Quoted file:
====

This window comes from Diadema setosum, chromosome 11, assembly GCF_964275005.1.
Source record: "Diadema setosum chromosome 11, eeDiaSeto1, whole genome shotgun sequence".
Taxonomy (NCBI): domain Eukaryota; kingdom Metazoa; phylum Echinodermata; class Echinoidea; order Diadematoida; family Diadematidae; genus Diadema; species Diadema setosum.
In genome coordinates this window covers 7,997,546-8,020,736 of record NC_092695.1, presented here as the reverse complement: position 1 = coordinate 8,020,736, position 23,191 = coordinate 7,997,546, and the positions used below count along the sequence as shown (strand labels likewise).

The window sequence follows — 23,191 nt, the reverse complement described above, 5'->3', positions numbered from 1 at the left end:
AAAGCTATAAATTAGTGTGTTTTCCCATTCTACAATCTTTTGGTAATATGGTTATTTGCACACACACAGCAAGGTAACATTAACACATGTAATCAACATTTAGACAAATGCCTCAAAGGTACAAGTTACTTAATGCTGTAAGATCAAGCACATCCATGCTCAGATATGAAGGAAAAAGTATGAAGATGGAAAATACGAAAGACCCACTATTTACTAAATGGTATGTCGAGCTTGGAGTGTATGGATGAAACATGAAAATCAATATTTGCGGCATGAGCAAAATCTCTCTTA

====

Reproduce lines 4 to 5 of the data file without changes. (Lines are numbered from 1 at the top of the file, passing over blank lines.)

In genome coordinates this window covers 7,997,546-8,020,736 of record NC_092695.1, presented here as the reverse complement: position 1 = coordinate 8,020,736, position 23,191 = coordinate 7,997,546, and the positions used below count along the sequence as shown (strand labels likewise).

The window sequence follows — 23,191 nt, the reverse complement described above, 5'->3', positions numbered from 1 at the left end: